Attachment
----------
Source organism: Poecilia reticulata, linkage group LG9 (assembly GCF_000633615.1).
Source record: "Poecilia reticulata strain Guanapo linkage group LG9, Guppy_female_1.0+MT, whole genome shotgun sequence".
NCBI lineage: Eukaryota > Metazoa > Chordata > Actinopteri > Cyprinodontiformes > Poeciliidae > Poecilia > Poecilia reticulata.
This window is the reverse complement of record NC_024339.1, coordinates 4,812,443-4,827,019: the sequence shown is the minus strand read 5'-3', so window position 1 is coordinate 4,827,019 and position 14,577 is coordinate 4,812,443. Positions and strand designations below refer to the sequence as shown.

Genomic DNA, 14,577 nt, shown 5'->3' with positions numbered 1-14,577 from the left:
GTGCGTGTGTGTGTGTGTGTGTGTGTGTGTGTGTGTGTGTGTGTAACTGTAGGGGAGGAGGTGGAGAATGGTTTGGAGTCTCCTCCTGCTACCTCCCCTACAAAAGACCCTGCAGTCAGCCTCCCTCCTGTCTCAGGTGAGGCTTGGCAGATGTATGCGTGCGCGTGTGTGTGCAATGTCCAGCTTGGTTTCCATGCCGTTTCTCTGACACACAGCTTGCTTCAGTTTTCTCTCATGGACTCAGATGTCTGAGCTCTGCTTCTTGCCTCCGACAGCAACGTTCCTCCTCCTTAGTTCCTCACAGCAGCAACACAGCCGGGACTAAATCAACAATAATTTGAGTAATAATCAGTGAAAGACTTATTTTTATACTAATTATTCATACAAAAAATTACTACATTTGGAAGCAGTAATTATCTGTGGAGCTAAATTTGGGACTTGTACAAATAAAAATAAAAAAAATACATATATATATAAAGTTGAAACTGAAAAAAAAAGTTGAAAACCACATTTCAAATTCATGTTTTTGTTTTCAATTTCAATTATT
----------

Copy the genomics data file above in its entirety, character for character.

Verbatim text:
Source organism: Poecilia reticulata, linkage group LG9 (assembly GCF_000633615.1).
Source record: "Poecilia reticulata strain Guanapo linkage group LG9, Guppy_female_1.0+MT, whole genome shotgun sequence".
NCBI lineage: Eukaryota > Metazoa > Chordata > Actinopteri > Cyprinodontiformes > Poeciliidae > Poecilia > Poecilia reticulata.
This window is the reverse complement of record NC_024339.1, coordinates 4,812,443-4,827,019: the sequence shown is the minus strand read 5'-3', so window position 1 is coordinate 4,827,019 and position 14,577 is coordinate 4,812,443. Positions and strand designations below refer to the sequence as shown.

Genomic DNA, 14,577 nt, shown 5'->3' with positions numbered 1-14,577 from the left:
GTGCGTGTGTGTGTGTGTGTGTGTGTGTGTGTGTGTGTGTGTGTAACTGTAGGGGAGGAGGTGGAGAATGGTTTGGAGTCTCCTCCTGCTACCTCCCCTACAAAAGACCCTGCAGTCAGCCTCCCTCCTGTCTCAGGTGAGGCTTGGCAGATGTATGCGTGCGCGTGTGTGTGCAATGTCCAGCTTGGTTTCCATGCCGTTTCTCTGACACACAGCTTGCTTCAGTTTTCTCTCATGGACTCAGATGTCTGAGCTCTGCTTCTTGCCTCCGACAGCAACGTTCCTCCTCCTTAGTTCCTCACAGCAGCAACACAGCCGGGACTAAATCAACAATAATTTGAGTAATAATCAGTGAAAGACTTATTTTTATACTAATTATTCATACAAAAAATTACTACATTTGGAAGCAGTAATTATCTGTGGAGCTAAATTTGGGACTTGTACAAATAAAAATAAAAAAAATACATATATATATAAAGTTGAAACTGAAAAAAAAAGTTGAAAACCACATTTCAAATTCATGTTTTTGTTTTCAATTTCAATTATT